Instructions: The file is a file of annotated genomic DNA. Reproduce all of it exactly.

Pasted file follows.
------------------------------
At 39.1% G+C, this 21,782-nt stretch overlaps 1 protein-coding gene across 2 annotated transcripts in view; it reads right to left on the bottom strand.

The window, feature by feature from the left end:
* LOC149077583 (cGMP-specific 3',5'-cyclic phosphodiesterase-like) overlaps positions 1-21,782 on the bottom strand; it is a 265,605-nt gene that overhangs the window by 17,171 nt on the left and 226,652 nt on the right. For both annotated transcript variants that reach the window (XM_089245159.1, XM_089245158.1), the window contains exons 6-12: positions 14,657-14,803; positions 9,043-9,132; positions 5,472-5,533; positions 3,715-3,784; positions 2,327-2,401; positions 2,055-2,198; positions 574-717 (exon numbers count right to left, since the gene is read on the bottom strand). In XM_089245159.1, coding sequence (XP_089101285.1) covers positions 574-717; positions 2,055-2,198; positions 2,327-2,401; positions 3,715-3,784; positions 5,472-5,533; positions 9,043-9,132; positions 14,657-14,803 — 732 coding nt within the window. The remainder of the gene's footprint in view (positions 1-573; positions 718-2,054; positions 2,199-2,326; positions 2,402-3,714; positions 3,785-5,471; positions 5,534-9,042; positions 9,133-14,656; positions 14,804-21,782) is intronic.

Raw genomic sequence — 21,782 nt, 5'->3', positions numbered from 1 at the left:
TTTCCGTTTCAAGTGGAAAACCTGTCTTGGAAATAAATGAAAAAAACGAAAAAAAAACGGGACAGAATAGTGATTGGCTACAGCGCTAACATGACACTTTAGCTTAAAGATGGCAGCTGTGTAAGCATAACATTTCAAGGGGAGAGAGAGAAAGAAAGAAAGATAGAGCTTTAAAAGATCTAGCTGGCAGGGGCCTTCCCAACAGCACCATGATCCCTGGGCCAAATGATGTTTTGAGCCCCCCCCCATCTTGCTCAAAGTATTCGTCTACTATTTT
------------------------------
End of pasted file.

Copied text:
At 39.1% G+C, this 21,782-nt stretch overlaps 1 protein-coding gene across 2 annotated transcripts in view; it reads right to left on the bottom strand.

The window, feature by feature from the left end:
* LOC149077583 (cGMP-specific 3',5'-cyclic phosphodiesterase-like) overlaps positions 1-21,782 on the bottom strand; it is a 265,605-nt gene that overhangs the window by 17,171 nt on the left and 226,652 nt on the right. For both annotated transcript variants that reach the window (XM_089245159.1, XM_089245158.1), the window contains exons 6-12: positions 14,657-14,803; positions 9,043-9,132; positions 5,472-5,533; positions 3,715-3,784; positions 2,327-2,401; positions 2,055-2,198; positions 574-717 (exon numbers count right to left, since the gene is read on the bottom strand). In XM_089245159.1, coding sequence (XP_089101285.1) covers positions 574-717; positions 2,055-2,198; positions 2,327-2,401; positions 3,715-3,784; positions 5,472-5,533; positions 9,043-9,132; positions 14,657-14,803 — 732 coding nt within the window. The remainder of the gene's footprint in view (positions 1-573; positions 718-2,054; positions 2,199-2,326; positions 2,402-3,714; positions 3,785-5,471; positions 5,534-9,042; positions 9,133-14,656; positions 14,804-21,782) is intronic.

Raw genomic sequence — 21,782 nt, 5'->3', positions numbered from 1 at the left:
TTTCCGTTTCAAGTGGAAAACCTGTCTTGGAAATAAATGAAAAAAACGAAAAAAAAACGGGACAGAATAGTGATTGGCTACAGCGCTAACATGACACTTTAGCTTAAAGATGGCAGCTGTGTAAGCATAACATTTCAAGGGGAGAGAGAGAAAGAAAGAAAGATAGAGCTTTAAAAGATCTAGCTGGCAGGGGCCTTCCCAACAGCACCATGATCCCTGGGCCAAATGATGTTTTGAGCCCCCCCCCATCTTGCTCAAAGTATTCGTCTACTATTTT